Take the 2-minute tour ×
Mathematica Stack Exchange is a question and answer site for users of Mathematica. It's 100% free, no registration required.

One of my Mathematica interests is in problems related to the formatting of output. Getting nice formatting from Mathematica is often frustrating, but occasionally Mathematica will delight me by making a formatting task, which I anticipated would be difficult, easy. I want to share one such recent experience by posing it as a question.

Can you create a 10-row, 5-column table in Mathematica presenting the results from running a dice game simulation in which a pair of dice is rolled 50 times?

The table should look like this:

dice.png

Your solution may show a different sequence of dice rolls. Note that rolls of seven are highlighted in red. That feature must be reproduced.

I post this question, not because it is difficult (it isn't), but because I had fun with it myself. I will post my answer in 48 hours, providing nobody posts an equivalent answer beforehand.

share|improve this question

7 Answers 7

up vote 20 down vote accepted

We have unicode support so we can use the following strings: {"⚀", "⚁", "⚂", "⚃", "⚄", "⚅"}:

dice = FromCharacterCode /@ Range[9856, 9856 + 5];
Grid[Partition[RandomInteger[{1, 6}, {50, 2}], 5] /. {
   i : {__Integer} :> Style[
     Row[dice[[i]], Spacer[1]],
     {Large, Total[i] /. {7 -> Red, _ -> Black}}]}
 , Frame -> All]

dice grid

share|improve this answer
    
Well done! Very close to my own solution. –  m_goldberg Oct 28 '13 at 0:07
    
+1 very concise. My favourite of the answers here –  Mike Honeychurch Oct 29 '13 at 1:05

The power of Mathematica's syntax allows us to create a dice in several different ways. Here's one way that I like:

dice[n_Integer] := dice[n, Black]
Format[dice[n_Integer, c_]] := With[{
    dots = {1 -> {5}, 2 -> {3, 7}, 3 -> {3, 5, 7}, 4 -> {1, 3, 7, 9}, 
            5 -> {1, 3, 5, 7, 9}, 6 -> {1, 2, 3, 7, 8, 9}} /. 
            l : {__Integer} :> Sequence @@ Thread[l -> Graphics[{c, Disk[]}, ImageSize -> 16]],
    face = Partition[Range@9, 3]},

    Panel[Grid[face /. {n /. dots, _Integer -> Null}, ItemSize -> All]]
]

This gives a pretty nice looking set of die faces (since the display is entirely 2D, I didn't think it was worth the effort to construct a 3D dice):

dice /@ Range@6 // Row

By keeping dice symbolic and only modifying the display via Format, we can utilize the structure for the kind of modifications you had in mind (e.g. coloring total 7 with red).

With this basic structure, the 50 rolls of a pair of dice can be simulated concisely as:

With[{trials = RandomInteger[{1, 6}, {10, 5, 2}]},
    Grid[trials /. l : {__Integer} :> Row[dice /@ l], Frame -> All]
] /. l : {dice[n_, _], dice[m_, _]} /; m + n == 7 :> (l /. Black -> Red)

enter image description here

share|improve this answer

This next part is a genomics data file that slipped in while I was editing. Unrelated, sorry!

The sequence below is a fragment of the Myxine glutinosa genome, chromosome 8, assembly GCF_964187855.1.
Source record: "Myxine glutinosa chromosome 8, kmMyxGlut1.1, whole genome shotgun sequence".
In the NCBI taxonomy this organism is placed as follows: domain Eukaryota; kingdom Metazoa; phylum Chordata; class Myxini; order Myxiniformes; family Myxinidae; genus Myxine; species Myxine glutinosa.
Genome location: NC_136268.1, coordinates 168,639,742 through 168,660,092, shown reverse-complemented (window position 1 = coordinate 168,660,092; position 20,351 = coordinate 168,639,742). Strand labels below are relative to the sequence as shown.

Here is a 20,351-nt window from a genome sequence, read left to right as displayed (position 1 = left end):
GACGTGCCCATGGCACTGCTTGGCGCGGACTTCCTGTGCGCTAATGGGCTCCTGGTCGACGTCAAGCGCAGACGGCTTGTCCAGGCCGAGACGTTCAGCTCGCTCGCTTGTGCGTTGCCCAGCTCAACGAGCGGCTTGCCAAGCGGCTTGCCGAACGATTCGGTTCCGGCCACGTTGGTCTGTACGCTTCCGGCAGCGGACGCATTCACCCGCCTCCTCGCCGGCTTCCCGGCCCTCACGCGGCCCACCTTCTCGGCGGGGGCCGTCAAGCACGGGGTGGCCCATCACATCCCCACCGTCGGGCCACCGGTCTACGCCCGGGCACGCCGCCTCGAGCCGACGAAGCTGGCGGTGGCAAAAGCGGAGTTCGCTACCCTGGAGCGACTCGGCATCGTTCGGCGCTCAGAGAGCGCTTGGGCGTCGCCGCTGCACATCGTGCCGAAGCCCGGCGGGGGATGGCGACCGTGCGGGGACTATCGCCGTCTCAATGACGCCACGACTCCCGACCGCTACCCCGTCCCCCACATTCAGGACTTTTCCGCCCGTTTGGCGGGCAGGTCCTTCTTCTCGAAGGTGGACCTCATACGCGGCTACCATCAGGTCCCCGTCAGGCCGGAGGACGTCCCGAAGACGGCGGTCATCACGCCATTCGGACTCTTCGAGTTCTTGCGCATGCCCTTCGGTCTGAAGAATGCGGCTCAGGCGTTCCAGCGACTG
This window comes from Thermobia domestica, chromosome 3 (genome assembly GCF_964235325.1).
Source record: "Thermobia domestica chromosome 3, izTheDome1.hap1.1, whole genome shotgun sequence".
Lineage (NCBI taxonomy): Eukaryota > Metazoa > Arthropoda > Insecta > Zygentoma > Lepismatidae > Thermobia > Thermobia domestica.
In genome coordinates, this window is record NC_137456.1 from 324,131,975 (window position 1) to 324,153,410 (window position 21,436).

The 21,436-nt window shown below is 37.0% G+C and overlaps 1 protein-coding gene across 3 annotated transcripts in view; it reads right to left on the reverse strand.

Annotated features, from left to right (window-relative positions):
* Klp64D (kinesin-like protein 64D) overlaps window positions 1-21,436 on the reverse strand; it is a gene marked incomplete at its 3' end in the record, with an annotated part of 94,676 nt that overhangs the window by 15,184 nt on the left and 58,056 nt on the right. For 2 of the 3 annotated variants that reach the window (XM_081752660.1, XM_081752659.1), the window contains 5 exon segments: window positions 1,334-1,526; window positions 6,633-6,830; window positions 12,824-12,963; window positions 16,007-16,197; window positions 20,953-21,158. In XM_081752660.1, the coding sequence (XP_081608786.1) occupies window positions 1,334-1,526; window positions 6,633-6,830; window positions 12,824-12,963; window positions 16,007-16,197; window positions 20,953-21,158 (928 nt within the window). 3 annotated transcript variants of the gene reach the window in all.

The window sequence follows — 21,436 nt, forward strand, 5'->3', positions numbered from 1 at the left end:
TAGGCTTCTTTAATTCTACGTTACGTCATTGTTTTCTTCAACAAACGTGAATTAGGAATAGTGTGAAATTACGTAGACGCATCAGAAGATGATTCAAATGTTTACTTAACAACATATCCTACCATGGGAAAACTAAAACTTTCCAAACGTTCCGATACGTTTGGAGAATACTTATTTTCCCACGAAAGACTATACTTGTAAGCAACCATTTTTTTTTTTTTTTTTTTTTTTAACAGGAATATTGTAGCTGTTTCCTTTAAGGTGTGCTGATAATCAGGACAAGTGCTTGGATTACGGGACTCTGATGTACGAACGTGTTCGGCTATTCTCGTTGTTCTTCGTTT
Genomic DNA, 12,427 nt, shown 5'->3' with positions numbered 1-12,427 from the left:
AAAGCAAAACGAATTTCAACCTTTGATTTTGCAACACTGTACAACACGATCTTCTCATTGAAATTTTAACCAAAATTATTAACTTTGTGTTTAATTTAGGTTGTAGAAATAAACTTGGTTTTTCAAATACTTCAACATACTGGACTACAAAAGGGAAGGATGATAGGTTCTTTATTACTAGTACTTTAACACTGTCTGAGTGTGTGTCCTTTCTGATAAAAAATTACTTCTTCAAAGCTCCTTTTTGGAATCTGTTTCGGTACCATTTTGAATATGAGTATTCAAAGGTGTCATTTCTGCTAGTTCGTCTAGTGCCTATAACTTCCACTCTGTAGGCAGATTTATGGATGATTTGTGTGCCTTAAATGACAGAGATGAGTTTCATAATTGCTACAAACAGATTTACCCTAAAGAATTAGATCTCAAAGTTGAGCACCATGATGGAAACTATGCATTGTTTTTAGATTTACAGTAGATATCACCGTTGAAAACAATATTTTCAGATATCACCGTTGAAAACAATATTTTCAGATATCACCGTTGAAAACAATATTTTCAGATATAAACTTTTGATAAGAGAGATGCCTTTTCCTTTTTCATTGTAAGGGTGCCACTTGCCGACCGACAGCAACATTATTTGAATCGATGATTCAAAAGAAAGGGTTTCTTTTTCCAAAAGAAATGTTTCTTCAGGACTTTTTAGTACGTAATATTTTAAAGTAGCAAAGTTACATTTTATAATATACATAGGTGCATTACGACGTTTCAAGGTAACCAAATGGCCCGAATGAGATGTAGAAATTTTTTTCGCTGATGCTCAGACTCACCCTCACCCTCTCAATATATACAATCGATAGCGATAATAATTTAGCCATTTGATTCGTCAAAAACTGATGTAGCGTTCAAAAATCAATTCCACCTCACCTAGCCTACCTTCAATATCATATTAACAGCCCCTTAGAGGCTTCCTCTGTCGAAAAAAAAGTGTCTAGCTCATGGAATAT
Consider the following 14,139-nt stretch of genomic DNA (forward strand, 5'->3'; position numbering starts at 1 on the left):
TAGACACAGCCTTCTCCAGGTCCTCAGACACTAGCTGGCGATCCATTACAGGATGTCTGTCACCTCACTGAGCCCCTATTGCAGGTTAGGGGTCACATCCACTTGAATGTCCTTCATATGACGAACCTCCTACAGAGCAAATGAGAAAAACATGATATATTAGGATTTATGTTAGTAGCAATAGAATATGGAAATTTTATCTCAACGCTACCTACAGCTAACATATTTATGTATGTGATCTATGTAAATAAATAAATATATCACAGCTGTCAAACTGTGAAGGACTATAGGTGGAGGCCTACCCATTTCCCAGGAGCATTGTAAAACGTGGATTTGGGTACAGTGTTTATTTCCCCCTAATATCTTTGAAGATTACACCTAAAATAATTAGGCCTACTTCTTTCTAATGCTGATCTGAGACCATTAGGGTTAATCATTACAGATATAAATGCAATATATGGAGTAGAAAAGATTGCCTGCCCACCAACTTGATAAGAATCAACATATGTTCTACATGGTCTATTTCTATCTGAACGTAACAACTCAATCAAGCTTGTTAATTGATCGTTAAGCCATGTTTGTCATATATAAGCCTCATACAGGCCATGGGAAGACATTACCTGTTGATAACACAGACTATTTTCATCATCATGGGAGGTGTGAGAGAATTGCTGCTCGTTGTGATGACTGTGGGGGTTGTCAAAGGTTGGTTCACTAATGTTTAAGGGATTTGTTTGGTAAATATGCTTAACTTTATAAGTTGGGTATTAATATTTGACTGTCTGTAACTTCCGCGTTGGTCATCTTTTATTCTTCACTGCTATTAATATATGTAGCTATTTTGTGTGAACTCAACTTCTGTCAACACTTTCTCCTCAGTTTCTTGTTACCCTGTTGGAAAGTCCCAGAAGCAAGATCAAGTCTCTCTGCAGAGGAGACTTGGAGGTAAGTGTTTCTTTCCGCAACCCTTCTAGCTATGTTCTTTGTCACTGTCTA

3  
+1. I wish I could up vote this twice. –  RunnyKine Oct 27 '13 at 13:37
1  
+1 I wish I could understand it once... (Not your fault, I hasten to add.) –  cormullion Oct 27 '13 at 19:39
1  
@cor If you assume that each die face is a 0/1 3x3 matrix withs 1 as the dot, then the faces can be represented by just the position of the 1s. I create a 3x3 grid like a telephone dial pad (sans the zero) and replace the positions of the dots with a disk and Null otherwise. I leave the arrangement to Grid (which automatically puts a blank space for Null), set ItemSize -> All to make it square and use Panel for the pretty (IMO) grey rounded rectangle. Only the display is modified; the structure still is dice[n, Black] and not Graphics, which I then manipulate to change the color. –  rm -rf Oct 27 '13 at 20:11
1  
@cormullion Ah, that... In the first code block, you can try evaluating just the dots = ... line and see what you get (remove the c). So dots essentially is a set of nested rules for each face. Later, in the Panel line, I replace the chosen die number with the set of rules that indicate where the dots lie. These rules in turn replace the respective numbers in the dial pad matrix. The remaining numbers are set to Null. It is important that the two rules are in a list and not one after the other, as then the _Integer -> Null rule will blow everything away. –  rm -rf Oct 27 '13 at 20:28
1  
In the second code block, I first replace pairs of numbers (a single trial) with their respective die face and the next two /. are to replace trials that total 7 with red dies. Replacement rules are quite fun! :) –  rm -rf Oct 27 '13 at 20:29

After importing a free dice 3D model

{pd, vd} = Import["c:\\dice.stl", #] & /@ {"PolygonData", "VertexData"};
g2 = Translate[GraphicsComplex[vd, Polygon /@ pd], {-10, -37.5, -10}];
rv = {{0, 0, -1}, {0, -1, 0}, {0, 0, 1}, {0, 1, 0}, {-1, 0, 0}, {1, 0, 0}};
dice[x_List, n_Integer] := 
     Rasterize@(Graphics3D[{EdgeForm[None], Blue, Rotate[g2,{{0, 0, 1}, rv[[x]][[n]]}]}, 
                                                         Boxed -> False]/. Blue :> Red /; Tr@x == 7)
ri = RandomInteger[{1, 6}, {50, 2}];
GraphicsGrid[Partition[GraphicsRow[{dice[#,1], dice[#,2]}] & /@ ri, 5], Frame->All, ImageSize -> 700]

enter image description here

share|improve this answer
1  
+1 it had to be done! Now can you make them spin rapidly for a time (increasing through the table)... –  cormullion Oct 28 '13 at 8:47
    
@cormullion Not difficult to do, but almost impossible to post as an animation (the resulting file will be huge) –  belisarius Oct 28 '13 at 11:41
    
+1 nice. + other characters to satisfy minimum comment length –  Mike Honeychurch Oct 29 '13 at 1:04

Using the same (well slightly modified) Wolfram demonstrations code as bill s

dicelist = {{Disk[{0, 0}, 0.2]}, {Disk[{0.6, 0.6}, 0.2], 
    Disk[{-0.6, -0.6}, 0.2]}, {Disk[{0, 0}, 0.2],